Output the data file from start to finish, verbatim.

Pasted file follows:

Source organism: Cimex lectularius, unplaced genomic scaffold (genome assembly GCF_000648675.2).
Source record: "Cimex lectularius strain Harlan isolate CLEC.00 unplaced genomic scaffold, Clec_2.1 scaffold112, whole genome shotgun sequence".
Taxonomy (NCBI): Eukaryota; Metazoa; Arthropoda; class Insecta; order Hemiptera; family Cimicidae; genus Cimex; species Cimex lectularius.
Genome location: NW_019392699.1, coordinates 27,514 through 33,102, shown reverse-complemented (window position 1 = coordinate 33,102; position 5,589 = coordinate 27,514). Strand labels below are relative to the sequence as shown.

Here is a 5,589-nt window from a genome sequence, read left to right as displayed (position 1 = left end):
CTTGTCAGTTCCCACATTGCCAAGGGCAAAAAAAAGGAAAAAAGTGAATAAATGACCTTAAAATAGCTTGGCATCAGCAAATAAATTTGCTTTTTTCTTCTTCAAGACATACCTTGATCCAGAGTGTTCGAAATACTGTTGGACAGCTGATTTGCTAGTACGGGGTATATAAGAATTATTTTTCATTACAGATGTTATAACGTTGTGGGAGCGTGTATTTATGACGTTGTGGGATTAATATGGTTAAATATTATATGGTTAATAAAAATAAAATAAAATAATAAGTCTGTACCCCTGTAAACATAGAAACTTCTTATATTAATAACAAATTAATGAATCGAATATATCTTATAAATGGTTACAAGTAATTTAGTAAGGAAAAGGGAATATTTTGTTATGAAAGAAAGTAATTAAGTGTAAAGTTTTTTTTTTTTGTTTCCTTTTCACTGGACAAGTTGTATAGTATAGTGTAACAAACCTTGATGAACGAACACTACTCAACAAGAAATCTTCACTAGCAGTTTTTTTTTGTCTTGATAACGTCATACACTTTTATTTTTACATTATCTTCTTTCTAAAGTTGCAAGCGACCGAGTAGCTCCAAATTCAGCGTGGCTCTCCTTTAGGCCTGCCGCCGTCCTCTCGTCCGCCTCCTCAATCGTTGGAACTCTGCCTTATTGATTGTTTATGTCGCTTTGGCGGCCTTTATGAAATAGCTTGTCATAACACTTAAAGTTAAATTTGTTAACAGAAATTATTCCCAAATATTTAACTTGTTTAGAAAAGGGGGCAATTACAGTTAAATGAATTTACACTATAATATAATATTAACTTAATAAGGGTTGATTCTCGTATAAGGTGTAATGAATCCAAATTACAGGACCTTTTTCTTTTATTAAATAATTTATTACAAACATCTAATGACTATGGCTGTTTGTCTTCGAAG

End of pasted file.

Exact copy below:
Source organism: Cimex lectularius, unplaced genomic scaffold (genome assembly GCF_000648675.2).
Source record: "Cimex lectularius strain Harlan isolate CLEC.00 unplaced genomic scaffold, Clec_2.1 scaffold112, whole genome shotgun sequence".
Taxonomy (NCBI): Eukaryota; Metazoa; Arthropoda; class Insecta; order Hemiptera; family Cimicidae; genus Cimex; species Cimex lectularius.
Genome location: NW_019392699.1, coordinates 27,514 through 33,102, shown reverse-complemented (window position 1 = coordinate 33,102; position 5,589 = coordinate 27,514). Strand labels below are relative to the sequence as shown.

Here is a 5,589-nt window from a genome sequence, read left to right as displayed (position 1 = left end):
CTTGTCAGTTCCCACATTGCCAAGGGCAAAAAAAAGGAAAAAAGTGAATAAATGACCTTAAAATAGCTTGGCATCAGCAAATAAATTTGCTTTTTTCTTCTTCAAGACATACCTTGATCCAGAGTGTTCGAAATACTGTTGGACAGCTGATTTGCTAGTACGGGGTATATAAGAATTATTTTTCATTACAGATGTTATAACGTTGTGGGAGCGTGTATTTATGACGTTGTGGGATTAATATGGTTAAATATTATATGGTTAATAAAAATAAAATAAAATAATAAGTCTGTACCCCTGTAAACATAGAAACTTCTTATATTAATAACAAATTAATGAATCGAATATATCTTATAAATGGTTACAAGTAATTTAGTAAGGAAAAGGGAATATTTTGTTATGAAAGAAAGTAATTAAGTGTAAAGTTTTTTTTTTTTGTTTCCTTTTCACTGGACAAGTTGTATAGTATAGTGTAACAAACCTTGATGAACGAACACTACTCAACAAGAAATCTTCACTAGCAGTTTTTTTTTGTCTTGATAACGTCATACACTTTTATTTTTACATTATCTTCTTTCTAAAGTTGCAAGCGACCGAGTAGCTCCAAATTCAGCGTGGCTCTCCTTTAGGCCTGCCGCCGTCCTCTCGTCCGCCTCCTCAATCGTTGGAACTCTGCCTTATTGATTGTTTATGTCGCTTTGGCGGCCTTTATGAAATAGCTTGTCATAACACTTAAAGTTAAATTTGTTAACAGAAATTATTCCCAAATATTTAACTTGTTTAGAAAAGGGGGCAATTACAGTTAAATGAATTTACACTATAATATAATATTAACTTAATAAGGGTTGATTCTCGTATAAGGTGTAATGAATCCAAATTACAGGACCTTTTTCTTTTATTAAATAATTTATTACAAACATCTAATGACTATGGCTGTTTGTCTTCGAAG